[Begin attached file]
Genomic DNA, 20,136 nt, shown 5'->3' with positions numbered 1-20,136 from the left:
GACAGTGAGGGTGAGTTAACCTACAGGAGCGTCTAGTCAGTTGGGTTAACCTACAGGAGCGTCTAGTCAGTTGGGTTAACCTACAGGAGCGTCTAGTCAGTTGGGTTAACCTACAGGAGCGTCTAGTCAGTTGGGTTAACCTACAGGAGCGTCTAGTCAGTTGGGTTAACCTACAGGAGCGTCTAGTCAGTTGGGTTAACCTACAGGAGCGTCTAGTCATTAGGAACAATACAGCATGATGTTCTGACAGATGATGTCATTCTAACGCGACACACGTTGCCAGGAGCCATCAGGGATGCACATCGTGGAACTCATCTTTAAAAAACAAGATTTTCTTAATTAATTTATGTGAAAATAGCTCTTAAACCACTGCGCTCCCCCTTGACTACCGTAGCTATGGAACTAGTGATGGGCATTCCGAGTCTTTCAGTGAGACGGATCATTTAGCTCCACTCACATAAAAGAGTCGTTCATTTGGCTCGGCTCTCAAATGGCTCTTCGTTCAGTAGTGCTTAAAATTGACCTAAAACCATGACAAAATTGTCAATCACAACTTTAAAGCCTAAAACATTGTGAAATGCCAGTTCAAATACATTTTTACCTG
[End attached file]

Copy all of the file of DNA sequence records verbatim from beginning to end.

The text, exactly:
Genomic DNA, 20,136 nt, shown 5'->3' with positions numbered 1-20,136 from the left:
GACAGTGAGGGTGAGTTAACCTACAGGAGCGTCTAGTCAGTTGGGTTAACCTACAGGAGCGTCTAGTCAGTTGGGTTAACCTACAGGAGCGTCTAGTCAGTTGGGTTAACCTACAGGAGCGTCTAGTCAGTTGGGTTAACCTACAGGAGCGTCTAGTCAGTTGGGTTAACCTACAGGAGCGTCTAGTCAGTTGGGTTAACCTACAGGAGCGTCTAGTCATTAGGAACAATACAGCATGATGTTCTGACAGATGATGTCATTCTAACGCGACACACGTTGCCAGGAGCCATCAGGGATGCACATCGTGGAACTCATCTTTAAAAAACAAGATTTTCTTAATTAATTTATGTGAAAATAGCTCTTAAACCACTGCGCTCCCCCTTGACTACCGTAGCTATGGAACTAGTGATGGGCATTCCGAGTCTTTCAGTGAGACGGATCATTTAGCTCCACTCACATAAAAGAGTCGTTCATTTGGCTCGGCTCTCAAATGGCTCTTCGTTCAGTAGTGCTTAAAATTGACCTAAAACCATGACAAAATTGTCAATCACAACTTTAAAGCCTAAAACATTGTGAAATGCCAGTTCAAATACATTTTTACCTG